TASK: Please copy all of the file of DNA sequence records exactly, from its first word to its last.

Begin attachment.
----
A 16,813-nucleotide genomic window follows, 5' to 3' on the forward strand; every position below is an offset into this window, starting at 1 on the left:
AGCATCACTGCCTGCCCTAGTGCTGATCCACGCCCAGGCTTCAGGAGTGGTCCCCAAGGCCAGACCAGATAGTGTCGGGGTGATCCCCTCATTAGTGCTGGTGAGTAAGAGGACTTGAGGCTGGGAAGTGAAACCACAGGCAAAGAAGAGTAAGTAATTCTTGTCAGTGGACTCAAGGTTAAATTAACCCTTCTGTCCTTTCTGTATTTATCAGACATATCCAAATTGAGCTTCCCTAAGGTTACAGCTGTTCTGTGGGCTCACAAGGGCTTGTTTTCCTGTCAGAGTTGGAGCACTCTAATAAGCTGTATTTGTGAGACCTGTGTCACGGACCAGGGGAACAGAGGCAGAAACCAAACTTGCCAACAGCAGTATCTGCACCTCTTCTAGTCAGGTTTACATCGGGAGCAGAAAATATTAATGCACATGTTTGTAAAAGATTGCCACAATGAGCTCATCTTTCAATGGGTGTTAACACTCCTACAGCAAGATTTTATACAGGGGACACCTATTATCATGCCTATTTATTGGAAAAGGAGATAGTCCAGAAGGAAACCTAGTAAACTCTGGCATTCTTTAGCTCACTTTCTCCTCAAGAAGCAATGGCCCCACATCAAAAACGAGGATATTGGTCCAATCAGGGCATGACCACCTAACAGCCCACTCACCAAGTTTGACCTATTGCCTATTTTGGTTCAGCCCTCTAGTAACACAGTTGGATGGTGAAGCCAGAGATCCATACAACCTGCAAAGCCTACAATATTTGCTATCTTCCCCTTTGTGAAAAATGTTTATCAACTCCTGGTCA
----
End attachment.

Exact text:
A 16,813-nucleotide genomic window follows, 5' to 3' on the forward strand; every position below is an offset into this window, starting at 1 on the left:
AGCATCACTGCCTGCCCTAGTGCTGATCCACGCCCAGGCTTCAGGAGTGGTCCCCAAGGCCAGACCAGATAGTGTCGGGGTGATCCCCTCATTAGTGCTGGTGAGTAAGAGGACTTGAGGCTGGGAAGTGAAACCACAGGCAAAGAAGAGTAAGTAATTCTTGTCAGTGGACTCAAGGTTAAATTAACCCTTCTGTCCTTTCTGTATTTATCAGACATATCCAAATTGAGCTTCCCTAAGGTTACAGCTGTTCTGTGGGCTCACAAGGGCTTGTTTTCCTGTCAGAGTTGGAGCACTCTAATAAGCTGTATTTGTGAGACCTGTGTCACGGACCAGGGGAACAGAGGCAGAAACCAAACTTGCCAACAGCAGTATCTGCACCTCTTCTAGTCAGGTTTACATCGGGAGCAGAAAATATTAATGCACATGTTTGTAAAAGATTGCCACAATGAGCTCATCTTTCAATGGGTGTTAACACTCCTACAGCAAGATTTTATACAGGGGACACCTATTATCATGCCTATTTATTGGAAAAGGAGATAGTCCAGAAGGAAACCTAGTAAACTCTGGCATTCTTTAGCTCACTTTCTCCTCAAGAAGCAATGGCCCCACATCAAAAACGAGGATATTGGTCCAATCAGGGCATGACCACCTAACAGCCCACTCACCAAGTTTGACCTATTGCCTATTTTGGTTCAGCCCTCTAGTAACACAGTTGGATGGTGAAGCCAGAGATCCATACAACCTGCAAAGCCTACAATATTTGCTATCTTCCCCTTTGTGAAAAATGTTTATCAACTCCTGGTCA